“Engaging well with their local communities and ensuring that schools and teachers are supported and appropriately resourced can help young people to problematise ‘hateful extremism’.
“We are convinced that teachers need to be able to bring their own pedagogical expertise to the classroom, enhanced through appropriate professional development, to ensure their classrooms are safe environments for open discussion.”
Kamal Hanif, a trustee of SINCE 9/11 and an expert on preventing violent extremism in schools, said: “This research is a wake-up call for us all. We must make sure that every pupil is taught how to reject extremist beliefs and ideologies. We urgently need to equip schools with the tools to teach pupils how to reject extremist views. Dangerous ideologies must never be swept under the carpet.
“The findings of this study are particularly pertinent as we approach the 20th anniversary of 9/11. Children in school today were not yet born when the attacks took place. Indeed, many of their teachers were themselves only children at the time. It’s vital that we all learn about the attacks themselves and their ongoing impact.
“We know that right now, extremists are trying to lure young people into a world of hatred and violence, both online and in person. We must use the power of education to fight back and help young people stand up and reject extremism and violence. We need far more clarity from government about the need to have time in the curriculum for frank and open discussions about extremism.”
Janice Brooks, who escaped from the 84th floor of the South Tower of the World Trade Centre and works with SINCE 9/11, said: “9/11 was the worst terrorist attack in history. Whilst over 2600 of the victims were Americans, over 90 nations lost citizens, including 67 British victims. While it took place on American soil, it was the single largest loss of life of UK citizens in a terror attack.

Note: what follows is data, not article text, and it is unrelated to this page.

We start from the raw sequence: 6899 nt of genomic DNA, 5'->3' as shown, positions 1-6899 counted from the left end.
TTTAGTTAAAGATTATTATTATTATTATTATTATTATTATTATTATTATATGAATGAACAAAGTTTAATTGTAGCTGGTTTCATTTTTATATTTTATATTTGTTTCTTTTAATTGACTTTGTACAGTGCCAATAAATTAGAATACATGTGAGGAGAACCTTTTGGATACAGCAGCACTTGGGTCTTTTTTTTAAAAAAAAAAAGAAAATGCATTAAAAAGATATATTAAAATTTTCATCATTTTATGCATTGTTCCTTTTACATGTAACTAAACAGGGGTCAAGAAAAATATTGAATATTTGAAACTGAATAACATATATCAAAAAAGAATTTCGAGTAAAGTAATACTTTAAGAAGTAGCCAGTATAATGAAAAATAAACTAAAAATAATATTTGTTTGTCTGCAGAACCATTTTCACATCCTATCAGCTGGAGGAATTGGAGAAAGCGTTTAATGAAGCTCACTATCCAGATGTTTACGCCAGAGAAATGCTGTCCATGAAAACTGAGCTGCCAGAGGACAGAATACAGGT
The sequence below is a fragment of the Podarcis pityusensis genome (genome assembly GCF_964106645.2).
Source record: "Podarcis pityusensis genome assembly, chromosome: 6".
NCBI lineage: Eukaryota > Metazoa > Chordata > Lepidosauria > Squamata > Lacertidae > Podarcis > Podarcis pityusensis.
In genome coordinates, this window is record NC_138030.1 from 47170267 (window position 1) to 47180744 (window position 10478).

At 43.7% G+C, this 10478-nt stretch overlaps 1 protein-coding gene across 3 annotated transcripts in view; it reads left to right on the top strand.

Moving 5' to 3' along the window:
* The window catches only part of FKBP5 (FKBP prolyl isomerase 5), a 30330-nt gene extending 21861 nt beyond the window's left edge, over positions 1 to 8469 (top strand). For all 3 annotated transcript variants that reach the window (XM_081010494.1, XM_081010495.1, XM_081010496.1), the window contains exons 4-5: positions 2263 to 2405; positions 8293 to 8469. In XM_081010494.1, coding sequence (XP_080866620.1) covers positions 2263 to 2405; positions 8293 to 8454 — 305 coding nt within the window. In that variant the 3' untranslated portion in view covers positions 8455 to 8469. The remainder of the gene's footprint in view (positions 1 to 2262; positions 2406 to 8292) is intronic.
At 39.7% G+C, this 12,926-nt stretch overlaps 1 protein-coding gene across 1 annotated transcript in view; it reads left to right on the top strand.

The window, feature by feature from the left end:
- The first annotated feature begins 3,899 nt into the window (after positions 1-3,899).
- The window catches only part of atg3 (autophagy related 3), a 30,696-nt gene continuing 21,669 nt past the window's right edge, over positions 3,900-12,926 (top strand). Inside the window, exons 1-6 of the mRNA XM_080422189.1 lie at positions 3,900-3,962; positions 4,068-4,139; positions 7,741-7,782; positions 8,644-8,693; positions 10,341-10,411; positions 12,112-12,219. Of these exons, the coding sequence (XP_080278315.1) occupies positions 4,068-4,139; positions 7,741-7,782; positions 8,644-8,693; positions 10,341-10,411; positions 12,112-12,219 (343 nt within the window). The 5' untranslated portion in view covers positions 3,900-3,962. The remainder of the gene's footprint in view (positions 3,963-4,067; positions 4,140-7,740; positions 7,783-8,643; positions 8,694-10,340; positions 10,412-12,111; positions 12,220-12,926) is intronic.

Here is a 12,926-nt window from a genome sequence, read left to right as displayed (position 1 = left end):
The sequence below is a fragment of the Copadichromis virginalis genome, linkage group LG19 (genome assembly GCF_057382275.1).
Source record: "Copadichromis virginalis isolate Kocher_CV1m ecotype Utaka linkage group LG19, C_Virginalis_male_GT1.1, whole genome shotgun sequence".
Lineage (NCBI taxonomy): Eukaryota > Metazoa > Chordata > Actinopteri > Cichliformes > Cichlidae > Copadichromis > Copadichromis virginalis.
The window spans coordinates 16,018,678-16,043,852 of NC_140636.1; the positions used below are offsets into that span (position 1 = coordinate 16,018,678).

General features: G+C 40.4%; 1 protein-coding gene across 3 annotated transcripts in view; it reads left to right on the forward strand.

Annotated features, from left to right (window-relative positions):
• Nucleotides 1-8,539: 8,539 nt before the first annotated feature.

“Classrooms must be safe places in which young people can explore sensitive and controversial issues. Clearly, the burden of teaching about extremism is not on teachers alone, addressing extremism is everybody’s business.”
The study calls for teachers to be given better training to lead frank and open discussions in the classroom about extremism so that they can teach pupils how to reject and respond to dangerous ideologies.
Commenting on the report, Kevin Courtney, Joint General Secretary of the National Education Union, said: “This is an important report. It reminds us about the power of education to build societies. Schools and colleges cannot, however, do this on their own, and they do not have control over what occurs outside of school gates.
“Government must give schools the support, training and resources as well as space in the curriculum to tackle these issues in an effective way. This is something they have so far not been prepared to do, leaving schools to shoulder this burden on their own.
“The challenge is going to grow because we believe more young people are being targeted online with extreme material and ideas which are racist, sexist, homophobic, and often promote violence.
“The Department for Education could be doing much more to empower the profession and face up to the actual barriers in the classroom. On race equality, for example, the messages from the DfE have been mixed, confusing and unhelpful when it comes to the importance of actively challenging racism, talking about racism and countering racist stereotypes.”
* Read the report Addressing Extremism Through the Classroom here.